Today, I want to talk about something that I see mentioned by people in my industry of digital marketing and search engine optimisation (SEO) on a regular basis, and it’s the kind of thing that always, without fail, turns into some sort of argument.
The relatively simple question of “what’s the ideal word length for a piece of content on the internet?” is one I get asked a lot by clients, people within our team, writers and everyone else.
I’ve mentioned before that I’m in a marketing group on a social media platform that has a lot of marketing experts, SEO gurus, content editors and copywriters, but also video people, PR representatives and graphic designers. This discussion of the ideal length for a piece of content on the internet popped up in there not so long ago.
Now, whenever somebody who’s well noted within SEO, such as Neil Patel, for example, puts out a blog about a particular word length for a particular type of content, people latch on to that and go “oh that’s the right answer, that’s the definitive answer”. So of course, somebody put into this group that you cannot have any meaningful rankings for any content on a website unless it’s at least 800 words, and that anything less is not going to work for you. They said you may as well not bother with 200- or 300-word pieces because they’re just not going to rank and can’t compete against something that’s a longer piece of content if everything else is equal. If the website, SEO, links and all other factors between two websites are of about the same strength, 800-word content will always rank higher than 300 words, they said, and they were adamant it was true.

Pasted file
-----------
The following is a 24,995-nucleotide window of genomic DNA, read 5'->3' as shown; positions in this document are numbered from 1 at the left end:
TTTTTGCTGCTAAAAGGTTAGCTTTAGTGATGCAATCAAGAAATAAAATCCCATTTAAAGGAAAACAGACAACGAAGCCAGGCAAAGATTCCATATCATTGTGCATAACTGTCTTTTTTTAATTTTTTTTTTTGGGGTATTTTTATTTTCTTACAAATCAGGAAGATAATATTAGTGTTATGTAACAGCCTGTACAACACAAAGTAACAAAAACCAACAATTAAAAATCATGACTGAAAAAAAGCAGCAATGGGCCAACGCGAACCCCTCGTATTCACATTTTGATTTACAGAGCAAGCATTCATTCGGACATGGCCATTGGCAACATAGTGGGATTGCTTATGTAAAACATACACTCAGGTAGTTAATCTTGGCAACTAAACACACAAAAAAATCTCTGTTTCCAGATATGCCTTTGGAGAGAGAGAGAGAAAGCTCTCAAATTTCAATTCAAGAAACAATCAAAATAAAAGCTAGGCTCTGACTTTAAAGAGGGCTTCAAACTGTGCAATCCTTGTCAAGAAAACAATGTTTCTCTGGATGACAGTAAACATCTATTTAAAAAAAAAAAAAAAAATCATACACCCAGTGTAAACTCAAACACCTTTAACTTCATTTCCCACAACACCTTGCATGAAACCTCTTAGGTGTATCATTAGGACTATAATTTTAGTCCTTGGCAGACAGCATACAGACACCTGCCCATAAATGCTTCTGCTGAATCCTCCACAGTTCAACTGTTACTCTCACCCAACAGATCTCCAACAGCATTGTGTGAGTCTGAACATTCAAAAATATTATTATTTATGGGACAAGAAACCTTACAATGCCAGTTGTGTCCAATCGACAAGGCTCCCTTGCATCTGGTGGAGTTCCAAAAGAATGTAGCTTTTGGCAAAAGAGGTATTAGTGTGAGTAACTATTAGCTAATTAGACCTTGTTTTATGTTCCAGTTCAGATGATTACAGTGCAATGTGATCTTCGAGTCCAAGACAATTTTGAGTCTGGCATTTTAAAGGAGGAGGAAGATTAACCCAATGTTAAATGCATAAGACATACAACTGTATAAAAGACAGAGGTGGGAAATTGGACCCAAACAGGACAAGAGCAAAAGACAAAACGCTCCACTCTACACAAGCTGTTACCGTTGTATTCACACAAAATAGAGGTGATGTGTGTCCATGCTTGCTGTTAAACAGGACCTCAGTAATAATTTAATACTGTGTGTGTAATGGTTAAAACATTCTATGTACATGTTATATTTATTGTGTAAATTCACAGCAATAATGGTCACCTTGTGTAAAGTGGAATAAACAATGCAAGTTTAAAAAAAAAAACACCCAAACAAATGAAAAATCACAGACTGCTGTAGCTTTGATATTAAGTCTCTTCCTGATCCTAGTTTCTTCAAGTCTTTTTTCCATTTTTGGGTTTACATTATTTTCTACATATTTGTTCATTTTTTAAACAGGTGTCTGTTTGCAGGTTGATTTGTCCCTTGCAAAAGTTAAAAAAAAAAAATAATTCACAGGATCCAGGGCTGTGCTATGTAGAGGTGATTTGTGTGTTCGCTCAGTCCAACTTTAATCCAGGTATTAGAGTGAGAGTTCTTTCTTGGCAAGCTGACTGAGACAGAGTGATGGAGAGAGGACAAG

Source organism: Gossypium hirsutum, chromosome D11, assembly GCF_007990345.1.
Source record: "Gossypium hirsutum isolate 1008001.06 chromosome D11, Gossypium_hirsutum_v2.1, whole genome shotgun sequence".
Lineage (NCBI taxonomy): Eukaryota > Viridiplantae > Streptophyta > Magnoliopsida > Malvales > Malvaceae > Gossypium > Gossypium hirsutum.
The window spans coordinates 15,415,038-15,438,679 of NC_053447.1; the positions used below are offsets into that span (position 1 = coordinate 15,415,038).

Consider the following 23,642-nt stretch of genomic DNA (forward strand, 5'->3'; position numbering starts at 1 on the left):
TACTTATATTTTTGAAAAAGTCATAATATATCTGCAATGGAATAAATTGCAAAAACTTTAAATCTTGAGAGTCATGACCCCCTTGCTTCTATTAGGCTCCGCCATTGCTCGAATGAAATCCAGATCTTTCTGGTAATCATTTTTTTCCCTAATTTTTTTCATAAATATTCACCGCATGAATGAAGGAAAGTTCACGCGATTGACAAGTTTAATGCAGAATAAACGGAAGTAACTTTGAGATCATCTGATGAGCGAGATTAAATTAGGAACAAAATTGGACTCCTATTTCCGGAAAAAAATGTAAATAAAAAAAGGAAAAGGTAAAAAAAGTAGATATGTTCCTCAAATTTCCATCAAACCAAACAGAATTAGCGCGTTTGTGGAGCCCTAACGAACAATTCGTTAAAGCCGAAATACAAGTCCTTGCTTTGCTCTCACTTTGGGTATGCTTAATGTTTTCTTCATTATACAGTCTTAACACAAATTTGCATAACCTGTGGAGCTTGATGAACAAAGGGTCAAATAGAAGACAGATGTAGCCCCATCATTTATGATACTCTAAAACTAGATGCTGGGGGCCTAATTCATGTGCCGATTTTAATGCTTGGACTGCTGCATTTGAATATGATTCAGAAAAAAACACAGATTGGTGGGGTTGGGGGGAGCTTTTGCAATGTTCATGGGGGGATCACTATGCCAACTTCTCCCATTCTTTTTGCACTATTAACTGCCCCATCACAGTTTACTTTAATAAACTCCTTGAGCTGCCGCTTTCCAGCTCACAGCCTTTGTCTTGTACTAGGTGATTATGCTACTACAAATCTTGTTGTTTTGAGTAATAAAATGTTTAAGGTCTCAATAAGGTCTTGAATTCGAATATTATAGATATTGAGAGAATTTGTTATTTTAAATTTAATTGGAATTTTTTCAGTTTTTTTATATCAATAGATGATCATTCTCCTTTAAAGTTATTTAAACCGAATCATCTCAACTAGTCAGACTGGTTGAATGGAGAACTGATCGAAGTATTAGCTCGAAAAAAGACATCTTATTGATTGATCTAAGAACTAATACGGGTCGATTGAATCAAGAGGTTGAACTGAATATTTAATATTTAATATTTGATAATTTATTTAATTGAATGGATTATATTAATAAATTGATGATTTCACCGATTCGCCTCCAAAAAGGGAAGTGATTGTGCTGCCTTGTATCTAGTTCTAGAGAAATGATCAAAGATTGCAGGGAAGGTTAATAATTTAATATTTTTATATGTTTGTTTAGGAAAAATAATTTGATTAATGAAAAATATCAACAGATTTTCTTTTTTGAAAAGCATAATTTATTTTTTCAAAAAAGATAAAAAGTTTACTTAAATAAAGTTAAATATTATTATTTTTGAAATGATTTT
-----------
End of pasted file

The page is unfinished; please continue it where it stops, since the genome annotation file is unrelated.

It is, in fact, a complete load of b****cks.
Let me stress this, there is no such thing as an ideal length of content, or an ideal word count for a piece of content, and if anyone who tells you there is, they’re wrong. If you’re writing a blog, a guide, an FAQ, a feature article, a press release or whatever it may be for your website, do NOT think “right, this piece of content has to be 800 words, otherwise it’s not going to rank”. That is quite simply untrue, yet there were supposed SEOs experts in this group insisting it was the case.
Now, you know me, I don’t like to get into an argument. Well, OK, I do, but not when it’s in that kind of environment because there are so many people putting comments in at the same time, you just end up with a pile-on. I’d rather just let them get on with it.
But in this better environment of my podcast and blog, I can reveal that we’ve got one client who has a piece of content on his website which is only 300 words about his industry of flooring. In just 300 words, it answers a particular question within his industry and it has generated 10,000 page views over the last two years.